I have always been fascinated by railways in a city landscape, by glimpses of London's railways emerging in canyons between tall buildings or diving under other lines to lead...who knows where? With his particular fondness for the smaller, less well known corners of the capital's rail network John Betjeman evoked these atmospheres better than anybody; the old Liverpool Street station on a foggy evening, snow falling on the abandoned Aldersgate station, Cannon Street (before its ghastly 1960s rebuilding) "so echoing, so lofty and so sad".

With these influences in mind, the model represents Mansion House station as imagined about 1959. The era is rather loosely defined as I believe that if one can invent an entirely fictitious railway one can manipulate prototype building and scrapping dates by few years in order to run the trains one wants. Thus a suburban unit with ex-LSWR bodywork (rebuilt as an all-steel EPB unit in 1956) run alongside rebuilt Bulleid Pacifics and Standard Class 5s bearing evocative names from Arthurian legend (inherited from scrapped Urie N15s in the early 1960s). Similarly, the individual locomotives that work in and out of Mansion House were in reality based anywhere from Ramsgate to Exmouth Junction at the time.

Rolling stock

A London townhouse, a young family and a career left me with little time, money or space to indulge my model railway plans but I slowly built up a collection of the rolling stock I wanted.

In the 1970s and 1980s, with Wrenn gradually fading from the scene, I hastily bought some rebuilt Bulleid Pacifics - after all, nobody was likely to bring out new models of such obsolete prototypes, were they? Likewise I painstakingly and inexpertly assembled two DJH Standard Class 5s, another 'must have' type that the declining model railway industry seemed unlikely to replicate in future. Today, of course, these types are readily available as superb RTR models but my much-adapted Wrenn Bulleids still have a certain presence, despite a cab full of Ring-field motor and, despite my worst efforts as a model-maker, the DJH Standards run fairly well.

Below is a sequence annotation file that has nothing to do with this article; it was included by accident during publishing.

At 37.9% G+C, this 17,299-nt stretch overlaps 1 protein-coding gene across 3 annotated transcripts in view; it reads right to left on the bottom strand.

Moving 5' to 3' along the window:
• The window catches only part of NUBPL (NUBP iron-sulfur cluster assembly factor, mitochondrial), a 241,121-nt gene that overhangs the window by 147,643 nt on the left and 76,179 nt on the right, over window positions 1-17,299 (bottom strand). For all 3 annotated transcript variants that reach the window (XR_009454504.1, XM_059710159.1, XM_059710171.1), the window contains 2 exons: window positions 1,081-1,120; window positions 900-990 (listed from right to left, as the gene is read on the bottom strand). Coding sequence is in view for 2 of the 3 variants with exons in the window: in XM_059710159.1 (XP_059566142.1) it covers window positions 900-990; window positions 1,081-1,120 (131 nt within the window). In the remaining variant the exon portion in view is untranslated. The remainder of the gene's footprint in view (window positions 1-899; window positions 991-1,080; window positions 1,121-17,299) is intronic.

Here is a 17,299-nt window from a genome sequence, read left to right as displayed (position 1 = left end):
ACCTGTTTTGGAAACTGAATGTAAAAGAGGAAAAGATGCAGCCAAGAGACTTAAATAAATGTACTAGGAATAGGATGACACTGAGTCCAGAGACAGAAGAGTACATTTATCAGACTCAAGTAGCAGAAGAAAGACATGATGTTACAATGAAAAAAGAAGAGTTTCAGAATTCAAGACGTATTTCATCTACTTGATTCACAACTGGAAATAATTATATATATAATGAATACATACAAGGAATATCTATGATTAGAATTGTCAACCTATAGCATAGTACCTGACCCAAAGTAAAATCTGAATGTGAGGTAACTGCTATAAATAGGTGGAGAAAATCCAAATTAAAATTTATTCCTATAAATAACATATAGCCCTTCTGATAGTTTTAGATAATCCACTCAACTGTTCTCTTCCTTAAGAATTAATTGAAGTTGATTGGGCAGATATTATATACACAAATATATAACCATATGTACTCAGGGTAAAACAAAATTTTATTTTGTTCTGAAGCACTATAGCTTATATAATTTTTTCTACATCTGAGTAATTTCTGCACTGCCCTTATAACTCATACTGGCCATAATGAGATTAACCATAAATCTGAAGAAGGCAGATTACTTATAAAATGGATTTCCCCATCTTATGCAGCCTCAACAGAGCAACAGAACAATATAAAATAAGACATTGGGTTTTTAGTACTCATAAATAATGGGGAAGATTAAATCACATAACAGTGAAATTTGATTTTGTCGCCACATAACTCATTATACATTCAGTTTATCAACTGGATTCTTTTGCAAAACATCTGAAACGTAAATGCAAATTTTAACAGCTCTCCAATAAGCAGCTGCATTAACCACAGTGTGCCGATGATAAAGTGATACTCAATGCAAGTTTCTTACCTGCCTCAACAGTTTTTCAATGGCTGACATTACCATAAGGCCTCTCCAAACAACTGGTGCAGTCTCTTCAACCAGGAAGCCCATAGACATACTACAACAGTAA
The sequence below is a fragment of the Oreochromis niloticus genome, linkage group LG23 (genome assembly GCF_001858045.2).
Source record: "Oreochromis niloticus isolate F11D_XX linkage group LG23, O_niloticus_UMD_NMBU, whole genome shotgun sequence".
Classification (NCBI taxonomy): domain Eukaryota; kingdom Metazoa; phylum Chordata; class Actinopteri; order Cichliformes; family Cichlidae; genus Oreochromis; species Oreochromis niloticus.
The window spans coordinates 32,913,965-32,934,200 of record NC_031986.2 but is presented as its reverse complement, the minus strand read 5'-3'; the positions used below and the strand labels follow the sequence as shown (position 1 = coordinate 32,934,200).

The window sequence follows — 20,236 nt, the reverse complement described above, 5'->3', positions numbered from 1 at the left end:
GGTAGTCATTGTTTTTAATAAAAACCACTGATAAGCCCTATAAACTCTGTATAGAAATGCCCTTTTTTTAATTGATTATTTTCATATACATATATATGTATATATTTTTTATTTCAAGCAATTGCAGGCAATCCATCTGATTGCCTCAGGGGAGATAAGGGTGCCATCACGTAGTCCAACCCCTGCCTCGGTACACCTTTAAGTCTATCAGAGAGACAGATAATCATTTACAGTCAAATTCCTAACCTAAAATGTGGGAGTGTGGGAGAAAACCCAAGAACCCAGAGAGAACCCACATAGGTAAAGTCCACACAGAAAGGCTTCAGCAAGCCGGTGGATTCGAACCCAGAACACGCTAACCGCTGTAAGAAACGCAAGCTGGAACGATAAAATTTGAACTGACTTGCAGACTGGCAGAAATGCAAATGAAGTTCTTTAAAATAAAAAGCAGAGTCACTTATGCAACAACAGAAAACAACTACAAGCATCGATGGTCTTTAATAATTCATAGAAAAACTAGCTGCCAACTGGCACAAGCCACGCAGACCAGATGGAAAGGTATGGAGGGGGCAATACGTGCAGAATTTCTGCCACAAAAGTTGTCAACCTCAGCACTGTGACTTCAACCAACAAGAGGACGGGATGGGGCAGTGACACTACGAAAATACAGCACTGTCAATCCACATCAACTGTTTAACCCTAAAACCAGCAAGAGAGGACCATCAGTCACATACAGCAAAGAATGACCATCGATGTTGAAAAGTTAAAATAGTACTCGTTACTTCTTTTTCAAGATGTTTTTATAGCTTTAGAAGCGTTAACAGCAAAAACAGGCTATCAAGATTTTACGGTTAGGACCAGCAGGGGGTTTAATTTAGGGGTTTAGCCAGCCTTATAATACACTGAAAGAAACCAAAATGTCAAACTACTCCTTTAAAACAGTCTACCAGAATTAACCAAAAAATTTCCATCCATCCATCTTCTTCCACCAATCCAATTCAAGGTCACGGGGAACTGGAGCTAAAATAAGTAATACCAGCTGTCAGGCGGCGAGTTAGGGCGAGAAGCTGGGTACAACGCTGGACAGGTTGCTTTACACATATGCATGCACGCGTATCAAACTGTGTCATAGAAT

Wills whitemetal King Arthur and T9 locomotives, an early Bachmann Standard Class 4 and some more modern locomotives; a Bachmann 'N' class, a Hornby M7 and a Hornby streamlined Bulleid Pacific complete the steam roster.

The Southern Electric fleet is equally eclectic. A pair of Marc Models kit-built 4-Cor units handle the Portsmouth Harbour semi-fast and Hornby Bil/Hal units cover the Alton/Guildford service. Suburban units include a kit-built Roxey LSWR-bodied Sub with a No Nonsense Kits all-steel augmentation trailer, an all-steel 4 Sub professionally built by Marc Models and another unprofessionally assembled by me.

Originally, most of the kit-built electric multiple units used Tenshodo 'Spud' motor bogies but all too often these simply do not run smoothly and reliably enough so I have since replaced the worst of them with either Hornby or Black Beetle motor bogies.  A few of the better-running Spuds survive.


Retirement and a move to Cornwall yielded, among other things, a block-built shed that had previously housed a goat. Eviction of the goat, a new roof, internal dry-lining and installation of a power supply has given me a 9.6m x 2.4m internal space in which to realise my long term vision. As I do not intend to exhibit the layout I have been able to plan it as a fixed installation without the constraints of portability.

A twin track route links the five-platform terminus to a return loop and a set of storage sidings, with the 'Aldgate Lines' bypassing the terminus to complete a circular route as an alternative to 'out and back' operation. Steam locomotives are turned and watered at a servicing point on the Southwark side of the river, based on the GWR's Ranelagh Bridge and the LNER's Kings Cross Yard, so as to minimise light engine movements to Nine Elms shed.


The scenic side of the layout takes up one wall. The five terminal platforms and the Aldgate Lines rise from a cut and cover tunnel beneath the station buildings, all funnelling on to the scale-length, twin track Queenhithe Bridge, spanning the Thames.

In the late 1950s the river was still lined with warehouses served by barges and lighters towed from London Docks and these will be reflected in the modelled buildings; a mix of Scalescenes, Metcalfe, Kingsway and scratch-built structures, together with an occasional, much-modified Bilteezi veteran.